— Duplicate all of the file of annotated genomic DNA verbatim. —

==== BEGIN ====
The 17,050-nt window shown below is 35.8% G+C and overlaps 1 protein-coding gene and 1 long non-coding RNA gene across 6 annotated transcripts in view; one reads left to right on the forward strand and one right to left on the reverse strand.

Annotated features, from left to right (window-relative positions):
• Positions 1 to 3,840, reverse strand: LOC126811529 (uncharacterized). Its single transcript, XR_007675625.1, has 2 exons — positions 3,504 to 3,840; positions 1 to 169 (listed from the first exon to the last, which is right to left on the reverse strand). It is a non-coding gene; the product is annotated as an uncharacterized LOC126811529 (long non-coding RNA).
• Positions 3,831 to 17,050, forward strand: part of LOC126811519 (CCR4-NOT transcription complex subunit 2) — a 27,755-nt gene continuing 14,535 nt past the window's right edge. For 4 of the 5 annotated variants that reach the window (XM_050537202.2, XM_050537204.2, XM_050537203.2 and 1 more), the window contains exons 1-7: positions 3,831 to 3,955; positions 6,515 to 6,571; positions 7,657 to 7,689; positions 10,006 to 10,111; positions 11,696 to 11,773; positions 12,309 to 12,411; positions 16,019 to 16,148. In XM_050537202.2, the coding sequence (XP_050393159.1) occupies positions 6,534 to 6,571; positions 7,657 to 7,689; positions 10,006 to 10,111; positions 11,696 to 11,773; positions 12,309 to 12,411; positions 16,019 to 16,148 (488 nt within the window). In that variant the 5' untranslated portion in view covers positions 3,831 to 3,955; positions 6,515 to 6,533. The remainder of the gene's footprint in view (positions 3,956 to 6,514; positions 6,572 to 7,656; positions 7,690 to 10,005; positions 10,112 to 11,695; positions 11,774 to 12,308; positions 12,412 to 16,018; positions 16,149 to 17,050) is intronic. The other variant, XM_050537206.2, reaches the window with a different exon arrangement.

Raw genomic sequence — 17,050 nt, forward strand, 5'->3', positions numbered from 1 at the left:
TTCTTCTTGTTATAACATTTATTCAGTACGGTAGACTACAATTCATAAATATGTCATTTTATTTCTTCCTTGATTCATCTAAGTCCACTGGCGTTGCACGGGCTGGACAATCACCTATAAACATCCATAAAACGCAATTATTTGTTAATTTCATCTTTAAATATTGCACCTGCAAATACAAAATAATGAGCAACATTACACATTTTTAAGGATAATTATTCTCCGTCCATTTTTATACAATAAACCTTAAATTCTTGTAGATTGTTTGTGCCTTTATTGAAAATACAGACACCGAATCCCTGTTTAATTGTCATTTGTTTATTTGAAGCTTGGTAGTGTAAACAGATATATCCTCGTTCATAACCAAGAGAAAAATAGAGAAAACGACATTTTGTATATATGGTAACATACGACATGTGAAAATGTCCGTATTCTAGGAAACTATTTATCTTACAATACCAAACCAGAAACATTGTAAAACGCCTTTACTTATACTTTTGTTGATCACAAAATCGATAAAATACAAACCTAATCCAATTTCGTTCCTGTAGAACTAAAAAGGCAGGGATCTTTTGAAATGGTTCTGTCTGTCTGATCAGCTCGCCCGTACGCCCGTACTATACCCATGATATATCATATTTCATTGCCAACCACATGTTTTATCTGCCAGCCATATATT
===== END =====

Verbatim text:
The 17,050-nt window shown below is 35.8% G+C and overlaps 1 protein-coding gene and 1 long non-coding RNA gene across 6 annotated transcripts in view; one reads left to right on the forward strand and one right to left on the reverse strand.

Annotated features, from left to right (window-relative positions):
• Positions 1 to 3,840, reverse strand: LOC126811529 (uncharacterized). Its single transcript, XR_007675625.1, has 2 exons — positions 3,504 to 3,840; positions 1 to 169 (listed from the first exon to the last, which is right to left on the reverse strand). It is a non-coding gene; the product is annotated as an uncharacterized LOC126811529 (long non-coding RNA).
• Positions 3,831 to 17,050, forward strand: part of LOC126811519 (CCR4-NOT transcription complex subunit 2) — a 27,755-nt gene continuing 14,535 nt past the window's right edge. For 4 of the 5 annotated variants that reach the window (XM_050537202.2, XM_050537204.2, XM_050537203.2 and 1 more), the window contains exons 1-7: positions 3,831 to 3,955; positions 6,515 to 6,571; positions 7,657 to 7,689; positions 10,006 to 10,111; positions 11,696 to 11,773; positions 12,309 to 12,411; positions 16,019 to 16,148. In XM_050537202.2, the coding sequence (XP_050393159.1) occupies positions 6,534 to 6,571; positions 7,657 to 7,689; positions 10,006 to 10,111; positions 11,696 to 11,773; positions 12,309 to 12,411; positions 16,019 to 16,148 (488 nt within the window). In that variant the 5' untranslated portion in view covers positions 3,831 to 3,955; positions 6,515 to 6,533. The remainder of the gene's footprint in view (positions 3,956 to 6,514; positions 6,572 to 7,656; positions 7,690 to 10,005; positions 10,112 to 11,695; positions 11,774 to 12,308; positions 12,412 to 16,018; positions 16,149 to 17,050) is intronic. The other variant, XM_050537206.2, reaches the window with a different exon arrangement.

Raw genomic sequence — 17,050 nt, forward strand, 5'->3', positions numbered from 1 at the left:
TTCTTCTTGTTATAACATTTATTCAGTACGGTAGACTACAATTCATAAATATGTCATTTTATTTCTTCCTTGATTCATCTAAGTCCACTGGCGTTGCACGGGCTGGACAATCACCTATAAACATCCATAAAACGCAATTATTTGTTAATTTCATCTTTAAATATTGCACCTGCAAATACAAAATAATGAGCAACATTACACATTTTTAAGGATAATTATTCTCCGTCCATTTTTATACAATAAACCTTAAATTCTTGTAGATTGTTTGTGCCTTTATTGAAAATACAGACACCGAATCCCTGTTTAATTGTCATTTGTTTATTTGAAGCTTGGTAGTGTAAACAGATATATCCTCGTTCATAACCAAGAGAAAAATAGAGAAAACGACATTTTGTATATATGGTAACATACGACATGTGAAAATGTCCGTATTCTAGGAAACTATTTATCTTACAATACCAAACCAGAAACATTGTAAAACGCCTTTACTTATACTTTTGTTGATCACAAAATCGATAAAATACAAACCTAATCCAATTTCGTTCCTGTAGAACTAAAAAGGCAGGGATCTTTTGAAATGGTTCTGTCTGTCTGATCAGCTCGCCCGTACGCCCGTACTATACCCATGATATATCATATTTCATTGCCAACCACATGTTTTATCTGCCAGCCATATATT